Procrastination: our own worst enemy
How can you get anything done with all these distractions?
We all fall guilty once in a while to the big nasty beast that is procrastination. Don’t worry, you’re not alone. Most — if not all — of us procrastinate to some degree every day. We all know that feeling: you’ve been assigned a paper or project months in advance, but somehow the night before it’s due you’re left staring at the blank computer screen and the death stare of the blinking cursor.
So you might find yourself grabbing a cup of tea before you start the big paper, or maybe even watch an episode of Breaking Bad, or the whole season for that matter. Somehow, after countless attempts at sitting down and starting to write, you find yourself stuck in a Lord of The Rings marathon and it’s almost midnight.
Dr. Ferrari from the American Psychological Association, wrote a study, that found that “20 per cent of U.S men and women are chronic procrastinators.” You may be wondering if you are a chronic procrastinator; well, if you are reading this and you go to university, chances are yes, you are.
It’s no wonder that procrastination rates are at their highest. In 1978, five per cent of the population admitted to being chronic procrastinators, compared to roughly 26 per cent of the population today, according to a study done by Piers Steele. Different studies show that procrastination is likely to increase rather than decrease in the future.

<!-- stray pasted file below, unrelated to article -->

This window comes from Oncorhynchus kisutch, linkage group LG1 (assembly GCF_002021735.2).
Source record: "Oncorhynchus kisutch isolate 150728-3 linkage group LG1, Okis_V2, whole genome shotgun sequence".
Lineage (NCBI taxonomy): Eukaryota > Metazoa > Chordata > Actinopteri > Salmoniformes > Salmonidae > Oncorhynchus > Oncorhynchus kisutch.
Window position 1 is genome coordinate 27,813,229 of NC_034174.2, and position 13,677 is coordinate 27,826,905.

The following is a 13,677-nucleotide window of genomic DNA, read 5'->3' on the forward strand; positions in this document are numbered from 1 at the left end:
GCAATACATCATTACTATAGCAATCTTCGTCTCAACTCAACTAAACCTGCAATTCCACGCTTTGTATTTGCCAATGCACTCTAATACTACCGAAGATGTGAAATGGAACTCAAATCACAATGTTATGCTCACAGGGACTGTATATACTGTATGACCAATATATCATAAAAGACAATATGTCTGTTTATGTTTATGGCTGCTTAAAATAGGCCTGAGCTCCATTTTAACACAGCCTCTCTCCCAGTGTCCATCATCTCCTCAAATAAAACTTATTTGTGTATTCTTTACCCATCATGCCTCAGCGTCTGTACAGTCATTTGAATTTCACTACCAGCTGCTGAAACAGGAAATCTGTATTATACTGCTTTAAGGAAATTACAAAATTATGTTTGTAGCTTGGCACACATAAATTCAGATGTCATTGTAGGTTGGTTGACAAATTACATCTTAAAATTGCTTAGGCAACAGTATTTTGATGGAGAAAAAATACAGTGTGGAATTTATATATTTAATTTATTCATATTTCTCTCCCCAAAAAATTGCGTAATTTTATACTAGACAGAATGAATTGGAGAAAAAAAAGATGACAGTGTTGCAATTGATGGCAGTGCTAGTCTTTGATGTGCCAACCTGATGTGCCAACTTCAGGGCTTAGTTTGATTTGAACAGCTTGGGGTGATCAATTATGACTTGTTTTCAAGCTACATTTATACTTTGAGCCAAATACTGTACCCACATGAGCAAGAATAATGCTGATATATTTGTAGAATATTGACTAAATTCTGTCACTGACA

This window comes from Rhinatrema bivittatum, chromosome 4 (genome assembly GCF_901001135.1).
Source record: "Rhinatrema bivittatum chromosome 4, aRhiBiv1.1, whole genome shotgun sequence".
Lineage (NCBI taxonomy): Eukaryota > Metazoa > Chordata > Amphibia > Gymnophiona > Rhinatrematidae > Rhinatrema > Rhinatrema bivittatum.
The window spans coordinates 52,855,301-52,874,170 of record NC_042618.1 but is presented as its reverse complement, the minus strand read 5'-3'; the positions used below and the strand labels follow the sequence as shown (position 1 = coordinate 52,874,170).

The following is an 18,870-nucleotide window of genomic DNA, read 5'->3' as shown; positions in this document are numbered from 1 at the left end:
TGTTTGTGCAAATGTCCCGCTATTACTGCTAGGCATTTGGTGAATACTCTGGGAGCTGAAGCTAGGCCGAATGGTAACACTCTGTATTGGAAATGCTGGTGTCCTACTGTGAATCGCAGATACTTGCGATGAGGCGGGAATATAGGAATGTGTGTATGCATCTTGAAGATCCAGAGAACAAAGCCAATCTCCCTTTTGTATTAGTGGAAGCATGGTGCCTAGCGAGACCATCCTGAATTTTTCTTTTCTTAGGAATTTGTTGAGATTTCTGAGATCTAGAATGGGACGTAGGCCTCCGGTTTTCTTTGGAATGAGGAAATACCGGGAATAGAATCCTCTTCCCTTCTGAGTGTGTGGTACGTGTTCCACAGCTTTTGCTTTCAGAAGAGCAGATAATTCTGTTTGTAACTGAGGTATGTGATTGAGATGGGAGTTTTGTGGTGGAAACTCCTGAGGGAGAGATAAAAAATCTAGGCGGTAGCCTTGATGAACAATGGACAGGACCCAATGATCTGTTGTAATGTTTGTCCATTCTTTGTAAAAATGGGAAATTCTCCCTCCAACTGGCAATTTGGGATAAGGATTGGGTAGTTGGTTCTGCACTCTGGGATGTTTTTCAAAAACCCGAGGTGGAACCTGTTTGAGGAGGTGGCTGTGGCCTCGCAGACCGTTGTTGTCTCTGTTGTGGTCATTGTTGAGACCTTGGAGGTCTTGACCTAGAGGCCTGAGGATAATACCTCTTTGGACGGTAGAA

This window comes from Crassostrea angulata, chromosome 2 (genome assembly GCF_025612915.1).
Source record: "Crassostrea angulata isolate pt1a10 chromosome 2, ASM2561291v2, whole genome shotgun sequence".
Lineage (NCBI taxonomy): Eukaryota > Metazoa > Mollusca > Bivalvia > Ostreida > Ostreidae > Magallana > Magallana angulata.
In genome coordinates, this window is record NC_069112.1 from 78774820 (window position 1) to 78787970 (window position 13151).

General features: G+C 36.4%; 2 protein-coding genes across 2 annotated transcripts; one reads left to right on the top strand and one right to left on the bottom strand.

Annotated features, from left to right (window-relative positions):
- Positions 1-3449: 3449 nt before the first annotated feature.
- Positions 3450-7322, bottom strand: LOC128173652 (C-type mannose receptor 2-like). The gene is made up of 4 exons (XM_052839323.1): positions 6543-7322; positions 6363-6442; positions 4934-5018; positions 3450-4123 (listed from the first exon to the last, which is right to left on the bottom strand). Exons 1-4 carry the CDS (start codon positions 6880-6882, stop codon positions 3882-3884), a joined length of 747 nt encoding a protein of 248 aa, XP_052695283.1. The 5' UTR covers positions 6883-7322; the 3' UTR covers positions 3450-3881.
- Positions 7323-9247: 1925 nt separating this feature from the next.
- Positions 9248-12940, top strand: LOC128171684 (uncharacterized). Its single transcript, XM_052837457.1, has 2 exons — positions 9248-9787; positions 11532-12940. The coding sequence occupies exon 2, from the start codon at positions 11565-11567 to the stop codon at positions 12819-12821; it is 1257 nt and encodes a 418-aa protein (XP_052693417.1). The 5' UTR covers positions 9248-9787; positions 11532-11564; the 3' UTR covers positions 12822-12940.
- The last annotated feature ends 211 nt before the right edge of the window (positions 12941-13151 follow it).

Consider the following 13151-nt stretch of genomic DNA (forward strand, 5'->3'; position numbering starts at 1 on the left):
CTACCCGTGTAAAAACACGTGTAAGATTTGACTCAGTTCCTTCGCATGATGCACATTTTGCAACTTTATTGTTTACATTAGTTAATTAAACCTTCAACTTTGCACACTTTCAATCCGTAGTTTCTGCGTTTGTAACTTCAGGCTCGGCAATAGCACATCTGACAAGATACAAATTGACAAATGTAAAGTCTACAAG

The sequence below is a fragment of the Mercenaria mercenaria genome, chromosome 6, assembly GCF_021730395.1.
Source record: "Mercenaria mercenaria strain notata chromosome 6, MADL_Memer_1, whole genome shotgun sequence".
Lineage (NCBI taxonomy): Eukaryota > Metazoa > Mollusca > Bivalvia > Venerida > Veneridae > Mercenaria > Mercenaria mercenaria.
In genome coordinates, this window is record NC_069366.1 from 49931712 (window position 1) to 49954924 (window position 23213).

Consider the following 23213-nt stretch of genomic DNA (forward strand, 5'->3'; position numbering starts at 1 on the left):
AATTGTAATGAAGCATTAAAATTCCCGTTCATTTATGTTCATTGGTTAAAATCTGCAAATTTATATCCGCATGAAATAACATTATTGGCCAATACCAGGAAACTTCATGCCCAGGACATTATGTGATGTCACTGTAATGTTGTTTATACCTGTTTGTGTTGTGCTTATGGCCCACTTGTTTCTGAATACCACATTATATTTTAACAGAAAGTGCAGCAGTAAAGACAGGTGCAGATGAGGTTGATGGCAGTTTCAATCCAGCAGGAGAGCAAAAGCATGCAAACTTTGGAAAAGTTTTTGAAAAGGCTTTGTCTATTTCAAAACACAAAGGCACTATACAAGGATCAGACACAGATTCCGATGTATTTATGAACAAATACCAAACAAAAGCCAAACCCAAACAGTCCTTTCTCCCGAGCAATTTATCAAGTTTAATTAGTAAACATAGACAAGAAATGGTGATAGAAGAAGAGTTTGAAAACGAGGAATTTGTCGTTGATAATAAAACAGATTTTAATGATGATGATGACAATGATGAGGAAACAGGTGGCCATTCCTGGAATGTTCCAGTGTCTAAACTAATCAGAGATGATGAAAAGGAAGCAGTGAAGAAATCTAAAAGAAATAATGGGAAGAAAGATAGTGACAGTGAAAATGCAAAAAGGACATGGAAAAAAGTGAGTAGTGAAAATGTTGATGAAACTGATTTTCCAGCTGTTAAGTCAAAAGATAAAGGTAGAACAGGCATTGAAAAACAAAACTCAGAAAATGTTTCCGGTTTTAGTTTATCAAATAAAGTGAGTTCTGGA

Seems like most of us would rather do laundry or organize our sock drawer then get to work on a 3000-word paper. Why is it that the wall or the ceiling can be the most interesting subject when you are trying to study for the big exam in statistics or Victorian literature? There are a couple steps that can help us fellow procrastinators get the job done.
Try breaking the work into smaller, more manageable, chunks. Ever looked at an essay and think, “Holy shit, where do I even begin?” Trust me, you’re not alone. Plan it out and take it in stride. It may help to set a timer: work for 45 minutes and then take a 15-minute break.
Here are usufull apps to help you stay on task. Write or Die is an app for tablets, phones, and PCs that allows you to pick different modes that fit your deadline time: Gentle Mode prompts you with pop-ups reminding you to keep writing; Normal Mode will play unpleasant sounds, such as a baby crying or car alarm, if you stop typing; and the ultimate procrastination-buster, Kamikaze Mode, will begin deleting your work if you become distracted.
LeechBlock can also be used for those of us who have no will power to stay off of Facebook, Twitter, Pinterest or The Chive. You put in specific sites that distract you, set a time and it will prevent you from accessing those interruptions. In order to deactivate the block, you need a password or a random access code to make it more difficult to reset.
So when you feel yourself slowly drifting off in to la-la land and you’re opening a new tab for Netflix, bring yourself back to reality and think of the consequences if you don’t study or write that paper. Whether you’re using an egg timer or an app, keep yourself on track. And don’t forget to reward yourself for finishing that paragraph. Maybe another episode of Breaking Bad…